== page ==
Moody’s Investors Service removed Rhode Island’s general obligation and appropriation-dependent debt from review for downgrade after the state passed an $8.2 billion budget that included a $2.5 million bond payment for 38 Studios debt.

As lawmakers debated paying the moral obligation debt on bonds related to failed video-game company 38 Studios, Moody’s on June 17 warned of a GO downgrade, possibly several notches, from Aa2.

Last week, Rhode Island’s House and Senate approved bond payment and the budget, which Chafee is expected to sign. Chafee and other state leaders said the state could have risked a backlash in the capital markets by defaulting.

“I am pleased that, despite some lively debate, the General Assembly has ultimately chosen to do the right thing and live up to our debts,” Chafee said in a statement late Monday. “This sends a clear message to the investment community that Rhode Island is a state that will continue to honor its obligations.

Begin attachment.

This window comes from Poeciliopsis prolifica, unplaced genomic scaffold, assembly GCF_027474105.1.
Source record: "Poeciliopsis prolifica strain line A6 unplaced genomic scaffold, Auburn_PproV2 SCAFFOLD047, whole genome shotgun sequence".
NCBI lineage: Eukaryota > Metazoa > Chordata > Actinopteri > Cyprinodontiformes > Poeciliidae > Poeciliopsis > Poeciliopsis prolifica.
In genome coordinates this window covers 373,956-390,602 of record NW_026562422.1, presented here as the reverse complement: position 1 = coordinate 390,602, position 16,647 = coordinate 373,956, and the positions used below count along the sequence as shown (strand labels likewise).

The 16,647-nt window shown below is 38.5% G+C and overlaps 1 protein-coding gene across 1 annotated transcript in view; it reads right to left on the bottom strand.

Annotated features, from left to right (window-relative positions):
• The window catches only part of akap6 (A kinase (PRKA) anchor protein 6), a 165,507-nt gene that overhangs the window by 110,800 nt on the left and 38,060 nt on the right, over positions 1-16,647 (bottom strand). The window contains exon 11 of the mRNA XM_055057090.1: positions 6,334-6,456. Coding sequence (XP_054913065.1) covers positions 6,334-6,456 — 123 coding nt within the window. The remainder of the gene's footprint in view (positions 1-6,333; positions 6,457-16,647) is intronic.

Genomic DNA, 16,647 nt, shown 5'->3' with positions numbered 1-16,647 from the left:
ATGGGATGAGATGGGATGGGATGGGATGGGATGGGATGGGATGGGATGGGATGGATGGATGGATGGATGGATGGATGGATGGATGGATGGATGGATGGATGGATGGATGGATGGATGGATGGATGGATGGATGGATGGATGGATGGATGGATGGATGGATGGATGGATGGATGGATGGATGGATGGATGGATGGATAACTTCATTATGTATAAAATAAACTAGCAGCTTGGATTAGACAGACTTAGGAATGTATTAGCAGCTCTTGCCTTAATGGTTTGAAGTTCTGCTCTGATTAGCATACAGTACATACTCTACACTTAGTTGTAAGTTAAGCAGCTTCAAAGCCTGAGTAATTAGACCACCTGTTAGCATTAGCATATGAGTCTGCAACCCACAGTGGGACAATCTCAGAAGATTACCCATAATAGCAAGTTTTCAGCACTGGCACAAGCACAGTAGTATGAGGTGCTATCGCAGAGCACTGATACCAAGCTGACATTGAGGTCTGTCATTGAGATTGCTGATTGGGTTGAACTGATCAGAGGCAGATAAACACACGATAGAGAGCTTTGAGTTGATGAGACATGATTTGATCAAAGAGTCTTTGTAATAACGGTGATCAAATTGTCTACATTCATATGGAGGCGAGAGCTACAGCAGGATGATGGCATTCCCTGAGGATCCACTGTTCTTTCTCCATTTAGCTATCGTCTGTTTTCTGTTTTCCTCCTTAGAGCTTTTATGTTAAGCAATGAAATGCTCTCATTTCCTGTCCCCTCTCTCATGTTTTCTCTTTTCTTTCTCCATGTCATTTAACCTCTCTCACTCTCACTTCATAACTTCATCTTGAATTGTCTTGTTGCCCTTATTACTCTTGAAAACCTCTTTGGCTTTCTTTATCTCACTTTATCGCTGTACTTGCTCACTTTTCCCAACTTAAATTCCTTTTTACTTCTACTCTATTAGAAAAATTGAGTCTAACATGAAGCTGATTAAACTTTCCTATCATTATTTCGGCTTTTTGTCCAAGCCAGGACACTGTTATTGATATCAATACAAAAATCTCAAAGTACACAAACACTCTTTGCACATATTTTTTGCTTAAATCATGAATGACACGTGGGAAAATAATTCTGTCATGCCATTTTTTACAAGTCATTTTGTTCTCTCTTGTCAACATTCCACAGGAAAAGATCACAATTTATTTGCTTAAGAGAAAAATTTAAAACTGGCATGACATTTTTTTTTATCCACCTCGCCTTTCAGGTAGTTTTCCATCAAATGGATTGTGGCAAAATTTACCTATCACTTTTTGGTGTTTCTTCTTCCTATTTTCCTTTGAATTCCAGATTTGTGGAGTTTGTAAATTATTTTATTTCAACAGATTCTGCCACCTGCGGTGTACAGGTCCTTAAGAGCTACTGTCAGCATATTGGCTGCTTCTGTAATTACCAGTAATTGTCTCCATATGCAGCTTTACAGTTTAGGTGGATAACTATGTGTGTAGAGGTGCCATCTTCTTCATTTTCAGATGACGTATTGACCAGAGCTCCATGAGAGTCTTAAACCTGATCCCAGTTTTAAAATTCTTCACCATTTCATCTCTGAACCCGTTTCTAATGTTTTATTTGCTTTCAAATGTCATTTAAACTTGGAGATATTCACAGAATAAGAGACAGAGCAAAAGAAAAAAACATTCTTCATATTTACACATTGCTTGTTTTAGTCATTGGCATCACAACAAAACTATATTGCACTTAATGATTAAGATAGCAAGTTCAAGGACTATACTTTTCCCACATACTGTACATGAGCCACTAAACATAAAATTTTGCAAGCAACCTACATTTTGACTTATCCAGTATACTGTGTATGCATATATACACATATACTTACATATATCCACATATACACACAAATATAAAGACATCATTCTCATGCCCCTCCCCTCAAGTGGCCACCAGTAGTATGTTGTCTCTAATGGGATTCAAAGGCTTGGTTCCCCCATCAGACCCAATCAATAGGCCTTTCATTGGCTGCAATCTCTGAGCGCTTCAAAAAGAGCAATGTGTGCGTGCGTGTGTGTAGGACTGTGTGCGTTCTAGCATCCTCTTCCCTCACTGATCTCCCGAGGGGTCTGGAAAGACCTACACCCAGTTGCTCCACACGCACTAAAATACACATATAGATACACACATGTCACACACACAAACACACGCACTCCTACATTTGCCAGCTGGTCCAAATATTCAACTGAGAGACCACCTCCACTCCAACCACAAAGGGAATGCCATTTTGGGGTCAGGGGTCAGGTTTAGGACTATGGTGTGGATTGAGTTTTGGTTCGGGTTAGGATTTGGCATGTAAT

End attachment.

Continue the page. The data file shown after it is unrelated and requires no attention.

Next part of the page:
“With that in mind, Moody’s action demonstrates that those beyond our borders will continue to take notice of our efforts to make decisions in the interest of the long-term fiscal health of our state.”

Critics accused Moody’s of effectively dictating public policy, and some said Rhode Island could save more by defaulting, even with the higher borrowing costs associated with a lower rating.

“Ultimately, coloer heads prevailed,” said Alan Schankel, a managing director at Janney Capital Markets in Philadelphia.

Moody’s also affirmed its Baa1 rating on 38 Studios bonds, which it downgraded two notches and placed on review two weeks ago. The Rhode Island Economic Development Corp. issued $75 million of bonds in 2010, backed by the state’s moral obligation, to backstop the move of former Boston Red Sox pitcher Curt Schilling from Maynard, Mass., to downtown Providence.

Fitch Ratings and Standard & Poor’s rate Rhode Island GO bonds AA.

Subscribe Now

Independent and authoritative analysis and perspective for the bond buying industry.

14-Day Free Trial

No credit card required. Complete access to articles, breaking news and industry data.